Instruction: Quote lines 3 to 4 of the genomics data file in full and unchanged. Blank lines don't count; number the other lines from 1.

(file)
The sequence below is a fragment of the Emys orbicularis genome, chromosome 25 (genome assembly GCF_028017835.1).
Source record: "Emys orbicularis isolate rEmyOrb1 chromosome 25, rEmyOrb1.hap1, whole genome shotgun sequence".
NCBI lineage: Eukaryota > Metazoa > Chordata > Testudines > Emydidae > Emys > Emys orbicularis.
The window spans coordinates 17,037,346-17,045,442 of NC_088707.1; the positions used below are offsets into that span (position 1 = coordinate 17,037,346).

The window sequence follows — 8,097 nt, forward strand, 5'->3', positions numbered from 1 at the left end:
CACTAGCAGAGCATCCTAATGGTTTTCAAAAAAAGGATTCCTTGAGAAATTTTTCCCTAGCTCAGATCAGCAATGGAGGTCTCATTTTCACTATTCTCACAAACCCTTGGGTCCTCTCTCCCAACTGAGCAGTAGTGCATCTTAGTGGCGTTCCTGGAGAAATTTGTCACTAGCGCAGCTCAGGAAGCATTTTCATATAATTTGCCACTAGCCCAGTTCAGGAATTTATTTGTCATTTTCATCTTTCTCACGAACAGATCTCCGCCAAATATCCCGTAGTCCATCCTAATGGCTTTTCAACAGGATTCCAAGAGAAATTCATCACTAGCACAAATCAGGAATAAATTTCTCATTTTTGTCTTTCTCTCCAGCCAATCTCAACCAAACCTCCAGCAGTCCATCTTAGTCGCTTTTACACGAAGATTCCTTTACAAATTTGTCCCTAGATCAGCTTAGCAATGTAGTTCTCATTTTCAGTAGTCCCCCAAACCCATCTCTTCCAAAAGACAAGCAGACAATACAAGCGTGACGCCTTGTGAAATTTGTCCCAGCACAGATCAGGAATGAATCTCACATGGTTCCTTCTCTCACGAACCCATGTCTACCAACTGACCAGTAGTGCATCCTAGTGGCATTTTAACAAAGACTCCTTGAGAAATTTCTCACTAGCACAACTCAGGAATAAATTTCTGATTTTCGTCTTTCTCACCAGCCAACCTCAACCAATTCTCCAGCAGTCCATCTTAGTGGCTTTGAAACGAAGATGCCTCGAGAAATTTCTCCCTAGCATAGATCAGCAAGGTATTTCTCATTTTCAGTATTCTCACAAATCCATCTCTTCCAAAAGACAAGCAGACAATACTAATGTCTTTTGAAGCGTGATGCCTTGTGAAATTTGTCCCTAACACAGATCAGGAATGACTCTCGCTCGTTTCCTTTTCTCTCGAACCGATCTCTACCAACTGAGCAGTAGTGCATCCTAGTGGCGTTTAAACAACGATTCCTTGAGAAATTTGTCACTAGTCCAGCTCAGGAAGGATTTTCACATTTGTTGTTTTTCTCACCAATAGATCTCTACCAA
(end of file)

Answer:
NCBI lineage: Eukaryota > Metazoa > Chordata > Testudines > Emydidae > Emys > Emys orbicularis.
The window spans coordinates 17,037,346-17,045,442 of NC_088707.1; the positions used below are offsets into that span (position 1 = coordinate 17,037,346).